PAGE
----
Khasi is one of the principal languages of Meghalaya. Khasi, which is also spelled Khasia, Khassee, Cossyah and Kyi, is a branch of the Mon–Khmer family of the Austroasiatic stock; and is spoken by about 900,000 people residing in Meghalaya. Many words in the Khasi language have been borrowed from Indo-Aryan languages such as Nepali, Bengali and Assamese. Moreover, the Khasi language originally had no script of its own. The Khasi language is one of the very few surviving Mon–Khmer languages in India today.

Meghalaya Culture and society

The main tribes in Meghalaya are the Jaintias, the Khasis and the Garos. One of the exclusive features of the state is that a majority of the tribal population in Meghalaya follows a matrilineal system where lineage and legacy are traced through women. The Khasi and Jaintia tribesmen follow the customary matrilineal norm, wherein the "Khun Khadduh" (or the youngest daughter) inherits all the possessions and acts as the caretaker of aged parents and any unmarried siblings. However, the male line, particularly the mother’s brother, may indirectly control the ancestral property since he may be involved in important decisions relating to property including its sale and removal. In the Garo lineage system, the youngest daughter inherits the family property by default, unless another daughter is so named by the parents. She then becomes designated as 'nokna' meaning 'for the house or home'. In case there are no daughters, then a chosen daughter-in-law (bohari) or an adopted child (deragata) comes to stay in the house as well as inherits the property. The tribal people of Meghalaya are therefore a part of what may be the world's largest surviving matrilineal culture.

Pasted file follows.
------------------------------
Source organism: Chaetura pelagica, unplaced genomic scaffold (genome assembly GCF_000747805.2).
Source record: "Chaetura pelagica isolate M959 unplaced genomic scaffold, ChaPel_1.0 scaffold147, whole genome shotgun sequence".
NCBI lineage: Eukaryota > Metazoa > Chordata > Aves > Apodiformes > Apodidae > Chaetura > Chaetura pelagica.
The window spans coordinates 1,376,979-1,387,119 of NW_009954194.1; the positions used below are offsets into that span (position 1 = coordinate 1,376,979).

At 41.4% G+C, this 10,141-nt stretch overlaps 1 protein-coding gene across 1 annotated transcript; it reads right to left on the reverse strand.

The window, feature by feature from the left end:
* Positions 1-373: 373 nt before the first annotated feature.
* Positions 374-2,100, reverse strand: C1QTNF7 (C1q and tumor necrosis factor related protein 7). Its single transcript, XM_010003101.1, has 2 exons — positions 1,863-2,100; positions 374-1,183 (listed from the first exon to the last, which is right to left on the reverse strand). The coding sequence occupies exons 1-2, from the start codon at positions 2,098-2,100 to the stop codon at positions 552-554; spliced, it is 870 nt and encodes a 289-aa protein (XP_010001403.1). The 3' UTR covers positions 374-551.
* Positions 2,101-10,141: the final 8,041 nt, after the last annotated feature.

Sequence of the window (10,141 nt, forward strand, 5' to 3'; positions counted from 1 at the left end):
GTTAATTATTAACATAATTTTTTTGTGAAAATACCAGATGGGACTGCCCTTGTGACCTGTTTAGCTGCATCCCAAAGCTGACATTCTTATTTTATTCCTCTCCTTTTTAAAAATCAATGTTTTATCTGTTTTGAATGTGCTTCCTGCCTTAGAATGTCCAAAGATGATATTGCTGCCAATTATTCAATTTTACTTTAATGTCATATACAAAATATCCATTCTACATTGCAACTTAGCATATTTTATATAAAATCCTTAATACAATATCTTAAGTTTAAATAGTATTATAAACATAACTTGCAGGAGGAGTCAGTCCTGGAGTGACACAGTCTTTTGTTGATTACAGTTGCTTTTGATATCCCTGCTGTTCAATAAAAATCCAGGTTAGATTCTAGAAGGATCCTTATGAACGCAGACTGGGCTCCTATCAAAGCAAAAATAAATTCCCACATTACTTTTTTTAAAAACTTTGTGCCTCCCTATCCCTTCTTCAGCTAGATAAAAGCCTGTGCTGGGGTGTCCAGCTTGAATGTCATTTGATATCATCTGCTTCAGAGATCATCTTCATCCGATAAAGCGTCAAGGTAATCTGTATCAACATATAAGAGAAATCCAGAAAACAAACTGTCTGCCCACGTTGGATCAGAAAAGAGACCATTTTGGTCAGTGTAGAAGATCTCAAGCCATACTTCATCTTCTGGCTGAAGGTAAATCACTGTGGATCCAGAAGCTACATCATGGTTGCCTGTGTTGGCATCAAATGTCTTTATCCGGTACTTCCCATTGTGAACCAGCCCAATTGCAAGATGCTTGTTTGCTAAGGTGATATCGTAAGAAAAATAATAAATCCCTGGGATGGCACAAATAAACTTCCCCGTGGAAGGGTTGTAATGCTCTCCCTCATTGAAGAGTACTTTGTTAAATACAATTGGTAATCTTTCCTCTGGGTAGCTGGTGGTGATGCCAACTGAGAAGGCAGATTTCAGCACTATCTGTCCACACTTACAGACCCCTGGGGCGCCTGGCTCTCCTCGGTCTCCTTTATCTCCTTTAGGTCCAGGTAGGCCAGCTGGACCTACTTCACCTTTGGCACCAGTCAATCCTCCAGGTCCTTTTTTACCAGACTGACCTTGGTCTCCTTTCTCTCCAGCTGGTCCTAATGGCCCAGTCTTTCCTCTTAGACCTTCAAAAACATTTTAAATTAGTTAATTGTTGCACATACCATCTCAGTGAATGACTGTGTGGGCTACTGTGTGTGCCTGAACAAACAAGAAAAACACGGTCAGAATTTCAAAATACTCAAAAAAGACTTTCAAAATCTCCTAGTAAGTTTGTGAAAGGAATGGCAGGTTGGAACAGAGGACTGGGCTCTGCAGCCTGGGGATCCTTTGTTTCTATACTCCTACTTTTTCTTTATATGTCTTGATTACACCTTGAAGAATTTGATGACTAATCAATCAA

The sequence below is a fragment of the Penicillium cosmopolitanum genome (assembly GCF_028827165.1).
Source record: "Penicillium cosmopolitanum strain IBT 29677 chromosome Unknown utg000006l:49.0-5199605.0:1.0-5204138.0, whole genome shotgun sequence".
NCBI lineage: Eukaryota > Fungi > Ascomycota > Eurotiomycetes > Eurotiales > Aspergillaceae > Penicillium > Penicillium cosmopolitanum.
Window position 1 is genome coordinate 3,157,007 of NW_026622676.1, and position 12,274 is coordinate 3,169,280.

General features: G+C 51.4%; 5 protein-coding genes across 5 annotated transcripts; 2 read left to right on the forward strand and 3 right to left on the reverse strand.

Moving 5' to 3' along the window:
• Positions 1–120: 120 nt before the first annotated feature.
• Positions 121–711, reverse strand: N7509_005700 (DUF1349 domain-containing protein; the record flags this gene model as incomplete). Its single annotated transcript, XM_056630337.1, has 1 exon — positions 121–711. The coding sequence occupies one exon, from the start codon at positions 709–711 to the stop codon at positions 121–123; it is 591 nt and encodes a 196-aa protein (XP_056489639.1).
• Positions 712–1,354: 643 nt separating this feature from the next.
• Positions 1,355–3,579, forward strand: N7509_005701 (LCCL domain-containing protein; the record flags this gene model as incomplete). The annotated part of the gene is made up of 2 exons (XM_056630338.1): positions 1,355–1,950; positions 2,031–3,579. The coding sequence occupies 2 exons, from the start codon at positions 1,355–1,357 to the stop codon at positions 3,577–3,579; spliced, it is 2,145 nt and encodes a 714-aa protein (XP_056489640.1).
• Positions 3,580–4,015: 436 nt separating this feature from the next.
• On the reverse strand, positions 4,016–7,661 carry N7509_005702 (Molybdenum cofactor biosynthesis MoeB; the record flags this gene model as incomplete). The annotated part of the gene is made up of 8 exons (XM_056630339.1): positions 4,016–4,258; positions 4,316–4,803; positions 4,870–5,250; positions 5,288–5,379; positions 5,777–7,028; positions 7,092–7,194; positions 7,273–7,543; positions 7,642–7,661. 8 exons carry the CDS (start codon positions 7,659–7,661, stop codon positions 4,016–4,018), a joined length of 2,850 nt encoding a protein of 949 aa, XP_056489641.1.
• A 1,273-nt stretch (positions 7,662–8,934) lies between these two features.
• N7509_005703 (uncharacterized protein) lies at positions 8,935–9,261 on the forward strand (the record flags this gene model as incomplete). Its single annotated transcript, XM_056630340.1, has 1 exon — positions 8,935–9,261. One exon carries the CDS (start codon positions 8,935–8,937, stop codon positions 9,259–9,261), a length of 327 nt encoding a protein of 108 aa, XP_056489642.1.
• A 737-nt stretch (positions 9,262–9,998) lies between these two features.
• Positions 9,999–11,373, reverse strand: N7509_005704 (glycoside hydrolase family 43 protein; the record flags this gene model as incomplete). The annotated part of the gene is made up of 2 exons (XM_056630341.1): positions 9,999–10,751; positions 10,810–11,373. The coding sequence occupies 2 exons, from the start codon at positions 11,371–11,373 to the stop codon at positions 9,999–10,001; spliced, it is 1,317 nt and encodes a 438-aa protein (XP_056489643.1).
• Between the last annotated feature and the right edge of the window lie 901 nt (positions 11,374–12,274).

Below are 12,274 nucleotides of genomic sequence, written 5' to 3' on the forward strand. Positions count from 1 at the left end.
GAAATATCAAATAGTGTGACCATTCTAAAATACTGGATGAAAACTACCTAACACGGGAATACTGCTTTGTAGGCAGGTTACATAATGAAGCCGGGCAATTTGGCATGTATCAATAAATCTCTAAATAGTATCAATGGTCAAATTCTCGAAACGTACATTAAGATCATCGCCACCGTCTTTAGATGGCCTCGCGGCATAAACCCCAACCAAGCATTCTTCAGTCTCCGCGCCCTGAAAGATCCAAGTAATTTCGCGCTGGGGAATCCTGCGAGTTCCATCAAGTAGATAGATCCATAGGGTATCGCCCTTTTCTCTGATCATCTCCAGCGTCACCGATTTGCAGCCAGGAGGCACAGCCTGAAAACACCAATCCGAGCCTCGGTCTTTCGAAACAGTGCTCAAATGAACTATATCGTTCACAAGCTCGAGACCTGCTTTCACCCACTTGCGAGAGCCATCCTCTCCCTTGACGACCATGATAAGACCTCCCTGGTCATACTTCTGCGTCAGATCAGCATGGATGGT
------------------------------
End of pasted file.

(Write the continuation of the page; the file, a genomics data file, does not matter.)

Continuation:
Important tourist spots Meghalaya

Cherrapunji is one of the most well-liked tourist locations in North East of India. The town is well known and has guided tours of Tree Root Bridges. It lies to the south of the capital Shillong. A rather scenic 50 kilometer long road connects Cherrapunji with Shillong.